Because I could not stop for Death—
He kindly stopped for me—
When death interrupts your day, you stop. Even as obsessive and introverted as I am—to contradict Emily Dickinson—I do stop for death. Death has nibbled peripherally at our lives twice recently. That these deaths were in the middle distance, not close, doesn’t matter. They stop us anyway.
Both deaths were connected to the Meher Baba spiritual group. Phil is the keeper of its email list. He sent group notices multiple times for both, first the suicide and two weeks later the death by massive stroke. People had to be called and consulted on wording and timing. People called us, disseminators of the news, to share grief and ask questions we mostly couldn’t answer.
We didn’t know young Ryan, knew his wife, Adrienne, the daughter of old friends we once saw often, before they moved away. Adrienne is an artist. We’ve been to her exhibits. Last year I worked with her, edited her collection of artist pandemic self-portraits. It is both a stunning art and photography collection and a document of a hard time in the world, artists from many countries having responded to her call. The book deserves to be published but now death has stopped it. For Adrienne, death has stopped everything.
We want to know about death. Our curiosity burns, even reading obituaries, which so often tell us nothing about the cause of death. About suicide especially, we want to know: how did he, why did he, was there a note, was there a sign? Questions we dare not ask. An office mate I once had, a young man, was always cheerful at work, went home one night and put a bullet in his head. Was there a warning? I worked with him daily for two years, searched my memory, found nothing.
On the days we heard about Ryan, about Beth’s stroke, we were on the phone all day. For us, accustomed to our quiet house, the hours I spend in my silent almost-solarium crafting words and Phil spends in his studio crafting images, those days were a gloomy limbo. Between calls and emails, I couldn’t work, was unable to concentrate. Death had stopped me.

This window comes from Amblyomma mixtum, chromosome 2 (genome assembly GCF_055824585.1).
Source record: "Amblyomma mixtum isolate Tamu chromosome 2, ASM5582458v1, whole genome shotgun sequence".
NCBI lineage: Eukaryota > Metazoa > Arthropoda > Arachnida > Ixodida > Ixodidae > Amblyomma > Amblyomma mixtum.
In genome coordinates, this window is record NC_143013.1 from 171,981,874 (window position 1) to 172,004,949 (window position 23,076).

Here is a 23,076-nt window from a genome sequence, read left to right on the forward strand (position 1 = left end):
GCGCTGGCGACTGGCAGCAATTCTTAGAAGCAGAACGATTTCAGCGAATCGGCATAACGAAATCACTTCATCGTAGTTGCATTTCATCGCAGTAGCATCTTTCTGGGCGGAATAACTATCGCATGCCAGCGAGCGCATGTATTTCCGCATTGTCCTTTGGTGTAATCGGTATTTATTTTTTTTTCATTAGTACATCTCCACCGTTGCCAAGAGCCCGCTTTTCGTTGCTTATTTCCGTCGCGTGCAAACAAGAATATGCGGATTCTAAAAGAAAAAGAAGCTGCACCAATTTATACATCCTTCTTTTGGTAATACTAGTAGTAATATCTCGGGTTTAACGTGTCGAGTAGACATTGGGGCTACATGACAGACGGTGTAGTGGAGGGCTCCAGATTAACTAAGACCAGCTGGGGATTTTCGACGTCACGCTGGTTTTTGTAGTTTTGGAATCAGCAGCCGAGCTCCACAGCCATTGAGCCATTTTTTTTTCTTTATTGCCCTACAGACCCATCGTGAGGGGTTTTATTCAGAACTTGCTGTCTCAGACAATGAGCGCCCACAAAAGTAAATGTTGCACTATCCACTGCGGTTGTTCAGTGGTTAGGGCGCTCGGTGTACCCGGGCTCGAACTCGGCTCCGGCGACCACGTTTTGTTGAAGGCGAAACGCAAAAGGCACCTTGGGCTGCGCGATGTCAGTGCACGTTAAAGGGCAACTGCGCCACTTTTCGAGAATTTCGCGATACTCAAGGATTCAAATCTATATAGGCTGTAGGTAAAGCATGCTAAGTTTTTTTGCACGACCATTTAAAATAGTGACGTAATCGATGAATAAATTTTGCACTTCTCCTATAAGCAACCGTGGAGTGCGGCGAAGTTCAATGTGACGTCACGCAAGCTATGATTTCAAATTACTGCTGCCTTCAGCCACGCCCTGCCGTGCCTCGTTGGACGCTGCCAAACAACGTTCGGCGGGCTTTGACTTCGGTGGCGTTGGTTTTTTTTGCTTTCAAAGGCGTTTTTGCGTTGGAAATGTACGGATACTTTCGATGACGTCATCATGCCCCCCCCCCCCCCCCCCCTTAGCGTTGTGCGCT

For days afterwards, Ryan’s and Beth’s passings left a gnawing unease, a restless melancholy. I met Ryan maybe once or twice; hadn’t seen Beth in years, not just the Covid years. Beth and I did poetry readings together, back in the day, knew each other in that world as well as the Baba realm when we were yet young and full of energy. Beth exasperated me. She wrote fine poems on scraps of paper, then never knew what became of them, failed to keep them. She delivered her words like skipping stones across the water, to glint and splash and disappear.
Beth had more marriages than me and I had three. I know little about her life, her children. After my poetry reading era faded, I sometimes saw her at Meher Baba retreats and then those ended. At one of the last—also long ago now—I saw Beth outside the meeting hall with the three or four diehard smokers. They laughed, exhaling, looking like outcasts and rebels, looking like they’d never changed. Twenty years earlier I would have joined them.
Adrienne posts photo after photo of her and Ryan together, loving, happy, their faces warm, open. She dreams about him, dreams he’s with her on a beach, and then she looks away for a moment and he’s gone. An artist with unreliable income, her life has been upended. She has health issues. Insurance doesn’t cover suicide. Besides the pain of bereavement, financial calamity looms. Ryan’s is a tragic death.
Past seventy, our deaths no longer qualify as tragic. Beth was my age, never regained consciousness, died a few days later. Baba folk say she dropped the body, moved on. She went the way many of us want to go. There’s sadness in that—and comfort. Still, any nearby death stops us. We mourn. Review our lives. And then we resume.
Any help would be appreciated. Adrienne’s friends have set up a GoFundMe for her: